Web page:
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132 Teaching principles and practice of injury prevention with evolving curriculum design 1988–2015
  1. Carolyn Cumpsty-Fowler1,2,
  2. Maryanne Bailey2,
  3. Keshia Pollack2,
  4. Andrea Gielen2
  1. 1Johns Hopkins University School of Nursing
  2. 2Johns Hopkins Bloomberg School of Public Health, USA

Abstract

Background In 1988, the Johns Hopkins Centre for Injury Research and Policy held its first Summer Institute: Principles and Practice of Injury Prevention (SI). The 22nd SI cohort completed training in 2015. At least 750 people from diverse professional backgrounds and countries have completed this intensive, introductory training. While acknowledging the evaluative limitations imposed by missing data for early cohorts, we describe key lessons learned and applied for curriculum enhancement.

Objectives Describe SI’s evolving focus and instructional design using a six-step curriculum process model: problem identification and general needs assessment; targeted training needs assessment; development of training goals and objectives; educational strategies; implementation; feedback and evaluation.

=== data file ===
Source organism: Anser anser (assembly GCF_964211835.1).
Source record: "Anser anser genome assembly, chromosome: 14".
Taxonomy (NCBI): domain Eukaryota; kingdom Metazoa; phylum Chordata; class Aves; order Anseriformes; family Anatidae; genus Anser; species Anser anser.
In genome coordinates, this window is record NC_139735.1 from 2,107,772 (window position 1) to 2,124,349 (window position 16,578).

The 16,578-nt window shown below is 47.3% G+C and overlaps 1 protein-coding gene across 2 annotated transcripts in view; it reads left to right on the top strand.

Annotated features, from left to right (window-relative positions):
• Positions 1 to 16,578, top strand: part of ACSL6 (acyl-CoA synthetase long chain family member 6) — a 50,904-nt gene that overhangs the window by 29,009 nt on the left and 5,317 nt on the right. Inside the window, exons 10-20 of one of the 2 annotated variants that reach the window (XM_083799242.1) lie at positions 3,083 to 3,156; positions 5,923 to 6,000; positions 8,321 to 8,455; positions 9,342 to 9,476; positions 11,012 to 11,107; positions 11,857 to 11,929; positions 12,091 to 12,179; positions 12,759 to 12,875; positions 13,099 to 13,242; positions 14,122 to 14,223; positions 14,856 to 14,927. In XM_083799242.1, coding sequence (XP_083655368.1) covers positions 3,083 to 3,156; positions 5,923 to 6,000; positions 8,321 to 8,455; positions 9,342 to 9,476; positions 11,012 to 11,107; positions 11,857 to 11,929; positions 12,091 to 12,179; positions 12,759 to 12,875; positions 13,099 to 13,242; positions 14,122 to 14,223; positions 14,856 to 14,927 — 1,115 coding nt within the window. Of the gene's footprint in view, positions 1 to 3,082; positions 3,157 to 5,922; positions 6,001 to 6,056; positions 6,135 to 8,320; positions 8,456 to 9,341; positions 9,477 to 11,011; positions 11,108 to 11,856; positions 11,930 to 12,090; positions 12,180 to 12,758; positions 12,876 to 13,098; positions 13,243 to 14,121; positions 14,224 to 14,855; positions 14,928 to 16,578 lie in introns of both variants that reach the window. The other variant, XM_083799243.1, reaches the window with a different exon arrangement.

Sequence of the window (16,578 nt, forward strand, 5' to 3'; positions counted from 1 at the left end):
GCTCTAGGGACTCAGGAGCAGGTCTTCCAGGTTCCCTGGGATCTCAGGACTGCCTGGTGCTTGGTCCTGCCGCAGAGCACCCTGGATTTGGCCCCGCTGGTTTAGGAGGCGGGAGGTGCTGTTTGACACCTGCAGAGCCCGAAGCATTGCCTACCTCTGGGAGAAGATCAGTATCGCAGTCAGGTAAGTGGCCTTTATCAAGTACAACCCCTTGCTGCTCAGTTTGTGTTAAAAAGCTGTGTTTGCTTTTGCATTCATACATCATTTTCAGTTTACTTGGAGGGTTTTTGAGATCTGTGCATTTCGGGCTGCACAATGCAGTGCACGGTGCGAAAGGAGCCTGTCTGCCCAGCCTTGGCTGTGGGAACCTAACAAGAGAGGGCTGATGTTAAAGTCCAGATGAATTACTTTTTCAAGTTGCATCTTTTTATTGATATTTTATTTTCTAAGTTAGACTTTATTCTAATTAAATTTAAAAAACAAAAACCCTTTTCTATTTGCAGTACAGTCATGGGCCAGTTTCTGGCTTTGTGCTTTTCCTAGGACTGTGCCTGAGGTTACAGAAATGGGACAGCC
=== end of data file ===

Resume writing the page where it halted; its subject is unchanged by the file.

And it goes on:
Stimulate generative conversation with participants about injury prevention training priorities and strategies.

Results Throughout its long history, SI’s commitment to providing excellent, current, relevant training has required extensive changes to design and delivery. The current curriculum is based on the nine Core Competencies for Injury and Violence Prevention, and focused on developing transferable skills. Participants report the systematic problem solving framework and facilitated, scenario-based practical application sessions throughout SI, develop their competence. Skills cited as most important are critical and systematic thinking; enhanced capacity to use conceptual frameworks and evaluative thinking throughout the IP process to challenge assumptions; and learning the importance of asking and answering the question, what are we doing and why?

Conclusions Evolving curriculum design must be rigorous and systematic; informed by adult learning theory, stakeholders, emerging issues in the injury field, and evaluated continuously.

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